2.2. Experimental Apparatus and Methodology
The specimens were dried in the temperature and humidity chamber (Figure 4), which can provide a constant temperature and humidity. Therefore, it was possible to ensure that all specimens could be at controlled temperature and relative humidity. The creep experiments were performed with TAW-200 material mechanics testing machine (Figure 5) in the Rheological Mechanics Laboratory at Qingdao University of Science and Technology.
Creep experiments were performed at different temperatures and confining pressures. The test temperatures varied from 20 to 60°C, and confining pressures varied from 0 to 7 MPa. Specimens were wrapped with heat shrink tubing to protect specimens from silicone oil. Specimens were heated to objective temperature with electromagnetic heating coil and the temperature was kept for 1 hour before creep test to ensure the temperature of specimen was uniform inside and outside.
Multistage loading method was adopted in creep experiment because previous studies had proven that the discreteness of specimen’s strength can be reduced with this method [22, 26]. We tested the peak stress of shale-like material at different confining pressures. And, the axial stress of each step was determined based on the average peak stress at each kind of confining pressure; first, we chose the axial stress in the first step based on the average peak stress and the stress in the later step was equal to the interval loading, which meant the difference value between every two steps was equal. The axial stress in multistage loading of each step is shown in Table 3. When the strain rate became stable (), which meant the creep test under this level of stress was completed, the subsequent level of stress can be applied, axial stress applied to the specimen until accelerated creep phase occurred or the specimen failure.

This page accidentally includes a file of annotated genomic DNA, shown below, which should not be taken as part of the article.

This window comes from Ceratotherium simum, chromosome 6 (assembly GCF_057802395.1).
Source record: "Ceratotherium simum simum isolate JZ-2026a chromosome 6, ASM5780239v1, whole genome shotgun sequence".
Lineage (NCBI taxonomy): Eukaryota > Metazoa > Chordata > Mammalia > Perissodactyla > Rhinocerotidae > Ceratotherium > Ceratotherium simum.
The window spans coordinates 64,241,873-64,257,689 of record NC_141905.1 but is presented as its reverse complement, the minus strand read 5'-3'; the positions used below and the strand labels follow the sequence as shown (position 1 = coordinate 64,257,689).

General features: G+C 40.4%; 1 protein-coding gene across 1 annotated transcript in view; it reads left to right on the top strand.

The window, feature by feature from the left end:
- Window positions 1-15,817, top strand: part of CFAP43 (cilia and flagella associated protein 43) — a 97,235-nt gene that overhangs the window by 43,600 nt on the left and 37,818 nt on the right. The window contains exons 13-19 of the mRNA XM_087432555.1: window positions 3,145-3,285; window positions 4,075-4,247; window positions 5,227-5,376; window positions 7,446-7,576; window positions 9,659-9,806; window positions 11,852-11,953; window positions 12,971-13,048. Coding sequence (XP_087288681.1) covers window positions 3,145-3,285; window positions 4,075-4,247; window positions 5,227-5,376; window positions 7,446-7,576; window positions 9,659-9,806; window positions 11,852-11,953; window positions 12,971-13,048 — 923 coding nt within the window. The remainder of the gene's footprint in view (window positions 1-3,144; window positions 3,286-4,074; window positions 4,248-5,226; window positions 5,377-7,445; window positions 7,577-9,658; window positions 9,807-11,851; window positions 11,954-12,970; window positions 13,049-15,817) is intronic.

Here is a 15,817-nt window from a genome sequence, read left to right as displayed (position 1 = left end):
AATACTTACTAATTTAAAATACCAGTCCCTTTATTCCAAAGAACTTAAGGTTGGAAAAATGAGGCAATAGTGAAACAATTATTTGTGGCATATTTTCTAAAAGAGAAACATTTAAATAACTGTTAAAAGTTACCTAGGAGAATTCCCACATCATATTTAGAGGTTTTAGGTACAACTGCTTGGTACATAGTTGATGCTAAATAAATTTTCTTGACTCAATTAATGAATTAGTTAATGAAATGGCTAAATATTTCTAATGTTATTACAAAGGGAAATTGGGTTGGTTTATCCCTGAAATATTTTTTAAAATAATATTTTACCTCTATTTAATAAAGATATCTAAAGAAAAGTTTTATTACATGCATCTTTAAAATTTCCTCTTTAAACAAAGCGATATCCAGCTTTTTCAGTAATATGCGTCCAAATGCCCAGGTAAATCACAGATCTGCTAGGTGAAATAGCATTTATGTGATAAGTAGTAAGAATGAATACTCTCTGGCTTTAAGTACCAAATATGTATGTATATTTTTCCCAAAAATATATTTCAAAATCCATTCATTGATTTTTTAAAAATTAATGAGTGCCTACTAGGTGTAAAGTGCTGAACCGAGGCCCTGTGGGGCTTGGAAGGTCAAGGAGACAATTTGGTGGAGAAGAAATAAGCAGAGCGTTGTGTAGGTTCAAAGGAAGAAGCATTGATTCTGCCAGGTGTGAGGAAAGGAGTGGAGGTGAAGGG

bThe percentage means the ratio of axial stress of each stage against the strength (three specimens were tested at each kind of confining pressure) at each kind of confining pressure, for example, 45%∼55% means the value of axial stress against strength of the tested specimen at each kind of confining pressure varies from 45% to 55%. The four steps means four loading grades. cThe Specimen had damaged before the fourth step.
3. Experiment Results and Discussion
3.1. Axial Creep Experiment under Different Temperatures
The strain-time curves of uniaxial creep experiments under different temperatures are shown in Figure 6. We can see from Figure 6 that the curves, for both intact and fissure specimens, can be divided into three phases, which are primary creep phase, steady-state creep phase, and the accelerated creep phase. The axial strains in intact specimen are lower than those in fissure one, which is due to the closure of preexisting fissure. The axial strain increases with elevated temperature, and the higher the temperature, the faster the specimen failures. This is due to the elevated temperature contributes to the generation of new microcracks [6, 7, 27]. The accelerated creep phase occurs under the combined effect of temperature and axial stress. In Glove’s investigation , the new thermal microcrack begins to generate at about 100°C, which is different with our result. The reason of the difference is the specimen in their test is granite, a kind of hard rock, whereas the specimen in our experiment is a shale-like material, a kind of soft rock. Therefore, the new microcracks generate at lower temperature in our investigation.